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The open oven were on the outside for a good reason. I bought an old house in Chiapas and the kitchen was first the patio and then a separate building. You could always have an open oven and only use it in the winter. You could even use it for warming up the kitchen.
The old kitchen were more about protection of the food against insects and rodents than against bacterias and dust. They had open shelving very few cabinets except maybe some with reposado or mosquitoe netting or some type of fabric that would let the food breathe to protect some of the food from flies.
In the old days and still today in some states they have wooden hooks hanging from the ceiling where you could hand baskets or nets to protect the food from rodents.
The pretty trasteros had open shelving.
You may want to incorporate some of the old elements in the kitchen but many are not practical in this time and age. The trasteros are wonderful but it requires washing the dishes more often, the hanging pans are nice but they very quickly get covered with grease and dust.
In Many states in the south there are very few cabinets as any enclosed area gets mildewed. Some have doors with lattice to solve the problem etc... You just have to adjust your design to your need and climate requirement.
As you know the tile covered counter are not as easy to clean as granite which was never used.
If you want the authentic tile look you can always have cutting boards and marble pieces you put on the counter when you need them and so on.
The old look is wonderful and can be kept very clean but it requires a whole lot more work.
I also think that in fancier kitchen you had a place to cook and the bulk of dishes were kept in a separate room great if you have servant a little bit of a workout if you are by yourself.
Go and check out Frida Kalho´s kitchen in DF or in books for some ideas or some of the old kichens in Haciendas.


robt65

Jun 12, 2011, 10:36 AM

Post #11 of 15 (26797 views)

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Re: [esperanza] Photos of Traditional Mexican Kitchens

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Esperanza,

Thanks for your in depth reply, and photo link. I happened to spot the "slide in stainless stove" and thought that looked a lot like ours. http://www.kitchenaid.com/product/KGRS807SSS.uts It is very similar. I sure like the Kitchenaid product and have had it for several years now. I wanted to get a five burner like one of your Google images (a five burner top insert) but my wife and Mother in law said no, emphatically. They like the Kitchenaid with the convection oven. We had to have the concrete opening taken out of the counter of our current rental home as the stove would not fit. I also had to order a 'propane" conversion kit for the fuel but it wasn't difficult to make the changes and it works fine. In our new home, thanks to an addition to the current kitchen we won't have that problem. I would like to buy a salamander though, as I really do like my omelets and many vegetables cooked that way.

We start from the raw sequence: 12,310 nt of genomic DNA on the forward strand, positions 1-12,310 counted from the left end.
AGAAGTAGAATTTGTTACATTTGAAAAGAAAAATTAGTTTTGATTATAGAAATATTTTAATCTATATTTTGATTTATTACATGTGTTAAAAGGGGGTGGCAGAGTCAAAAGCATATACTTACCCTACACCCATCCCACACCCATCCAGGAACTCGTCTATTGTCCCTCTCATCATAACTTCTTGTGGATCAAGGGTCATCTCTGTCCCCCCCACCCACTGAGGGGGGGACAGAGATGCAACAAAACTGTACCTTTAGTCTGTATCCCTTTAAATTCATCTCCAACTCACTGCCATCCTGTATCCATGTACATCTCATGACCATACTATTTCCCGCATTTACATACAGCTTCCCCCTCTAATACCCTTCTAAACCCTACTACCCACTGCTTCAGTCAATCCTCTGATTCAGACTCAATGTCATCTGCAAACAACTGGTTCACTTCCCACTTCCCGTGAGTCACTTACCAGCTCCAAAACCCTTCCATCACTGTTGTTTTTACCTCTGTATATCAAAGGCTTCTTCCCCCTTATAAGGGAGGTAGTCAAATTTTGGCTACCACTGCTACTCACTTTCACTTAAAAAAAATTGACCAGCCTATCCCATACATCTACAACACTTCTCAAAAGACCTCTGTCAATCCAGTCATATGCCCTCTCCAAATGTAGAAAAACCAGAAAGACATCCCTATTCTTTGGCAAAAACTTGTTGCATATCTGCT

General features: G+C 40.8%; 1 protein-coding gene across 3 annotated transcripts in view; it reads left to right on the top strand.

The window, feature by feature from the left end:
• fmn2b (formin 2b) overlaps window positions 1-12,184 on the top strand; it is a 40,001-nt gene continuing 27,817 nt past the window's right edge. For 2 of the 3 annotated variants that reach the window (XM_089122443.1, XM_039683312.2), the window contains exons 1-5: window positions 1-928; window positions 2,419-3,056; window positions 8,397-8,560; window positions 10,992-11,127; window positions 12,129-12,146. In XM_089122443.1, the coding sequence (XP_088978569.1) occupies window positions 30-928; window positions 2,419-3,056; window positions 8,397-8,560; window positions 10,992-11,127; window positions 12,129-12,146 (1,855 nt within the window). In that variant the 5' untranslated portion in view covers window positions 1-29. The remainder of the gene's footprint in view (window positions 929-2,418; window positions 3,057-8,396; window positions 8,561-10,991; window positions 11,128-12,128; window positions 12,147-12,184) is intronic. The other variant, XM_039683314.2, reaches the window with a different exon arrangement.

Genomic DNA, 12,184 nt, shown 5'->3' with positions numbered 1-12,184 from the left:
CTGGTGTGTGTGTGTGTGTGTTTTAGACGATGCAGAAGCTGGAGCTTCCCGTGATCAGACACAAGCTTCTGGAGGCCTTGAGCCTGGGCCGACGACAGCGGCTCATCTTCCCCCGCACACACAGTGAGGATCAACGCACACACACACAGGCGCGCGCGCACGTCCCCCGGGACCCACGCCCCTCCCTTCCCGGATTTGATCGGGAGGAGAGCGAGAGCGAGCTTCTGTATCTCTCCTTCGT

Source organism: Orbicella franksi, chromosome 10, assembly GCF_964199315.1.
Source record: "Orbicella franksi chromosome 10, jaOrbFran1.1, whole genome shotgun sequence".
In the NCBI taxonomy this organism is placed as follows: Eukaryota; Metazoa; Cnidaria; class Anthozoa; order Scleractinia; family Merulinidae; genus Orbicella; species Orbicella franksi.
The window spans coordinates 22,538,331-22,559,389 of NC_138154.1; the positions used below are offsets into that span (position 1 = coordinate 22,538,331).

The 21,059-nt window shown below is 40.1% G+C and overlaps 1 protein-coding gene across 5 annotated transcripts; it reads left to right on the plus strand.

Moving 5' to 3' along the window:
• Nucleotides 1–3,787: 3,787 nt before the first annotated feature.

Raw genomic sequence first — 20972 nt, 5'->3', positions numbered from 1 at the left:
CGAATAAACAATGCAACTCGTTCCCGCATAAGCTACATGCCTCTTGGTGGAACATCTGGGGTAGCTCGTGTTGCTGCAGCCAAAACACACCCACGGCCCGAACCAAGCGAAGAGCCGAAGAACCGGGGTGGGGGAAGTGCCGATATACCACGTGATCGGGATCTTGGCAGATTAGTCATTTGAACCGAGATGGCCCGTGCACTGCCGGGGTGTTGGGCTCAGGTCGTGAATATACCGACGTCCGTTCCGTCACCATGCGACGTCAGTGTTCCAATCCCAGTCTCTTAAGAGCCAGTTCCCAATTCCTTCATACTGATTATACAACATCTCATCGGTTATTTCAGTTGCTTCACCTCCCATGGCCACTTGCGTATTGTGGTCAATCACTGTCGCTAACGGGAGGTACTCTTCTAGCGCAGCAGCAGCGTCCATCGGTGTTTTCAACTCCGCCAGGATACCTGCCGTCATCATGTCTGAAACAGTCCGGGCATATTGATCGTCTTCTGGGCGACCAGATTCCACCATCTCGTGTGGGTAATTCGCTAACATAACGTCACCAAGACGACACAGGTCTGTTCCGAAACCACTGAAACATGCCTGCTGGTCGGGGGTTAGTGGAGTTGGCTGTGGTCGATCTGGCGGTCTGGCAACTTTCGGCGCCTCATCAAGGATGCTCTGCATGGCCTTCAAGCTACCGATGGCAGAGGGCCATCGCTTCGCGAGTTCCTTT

I have also been leaning towrds exterior floor tiles for the countertops, extractor and the kitchen table.

Thanks Again,

Robt65



robt65

Jun 12, 2011, 10:51 AM

Post #12 of 15 (26790 views)

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Re: [Vichil] Photos of Traditional Mexican Kitchens

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Thanks Vichil,

Really a good and interesting history lesson also. I appreciate it. Hello to Hound dawg for me.

robt65


Anonimo

Jun 12, 2011, 11:37 PM

Post #13 of 15 (26756 views)

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Re: [robt65] Photos of Traditional Mexican Kitchens

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Robert65, our kitchen is reasonably attractive, but quite modern, essentially "American" in style. It does have white tiled walls with color accent design tiles at intervals.

Yes; the house is "ranch style" but with a more or less modern, American style interior.. A few years back it was improved from a cement block, flat roofed place to a more traditional appearing tejas tile roofed house.

(We are celebrating 5 years in this house as of August this year.)

When I can figure out where some representative photos are stored, I'll post links to them.



Saludos,
Anonimo


robt65

Jun 13, 2011, 4:50 AM

Post #14 of 15 (26746 views)

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Re: [Anonimo] Photos of Traditional Mexican Kitchens

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Thanks Anonimo,

I really appreciate your feedback. At least I remeebered the style of your home, and that it was in the country! (smiling) You have a beautiful home.

Regards,
robt65


Carol_Wheeler

Jun 13, 2011, 10:20 PM

Post #15 of 15 (26704 views)

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Re: [Kimpatsu Hekigan] Photos of Traditional Mexican Kitchens

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I find it intriguing too, and have thought about doing something similar on the terrace. I believe the photo is from Mexican Cocinas:
http://www.mexconnect.com/...the-colonial-kitchen

It's a gorgeous book.

I recently bought Los Espacios de la Cocina Mexicana from the Artes de Mexico series, which is bilingual. It includes an essay by Diana Kennedy on The Puebla Kitchen of 1877, and images dating back to indigenous codices. A fascinating collector's magazine, it should be available at Sanborn's throughout Mexico.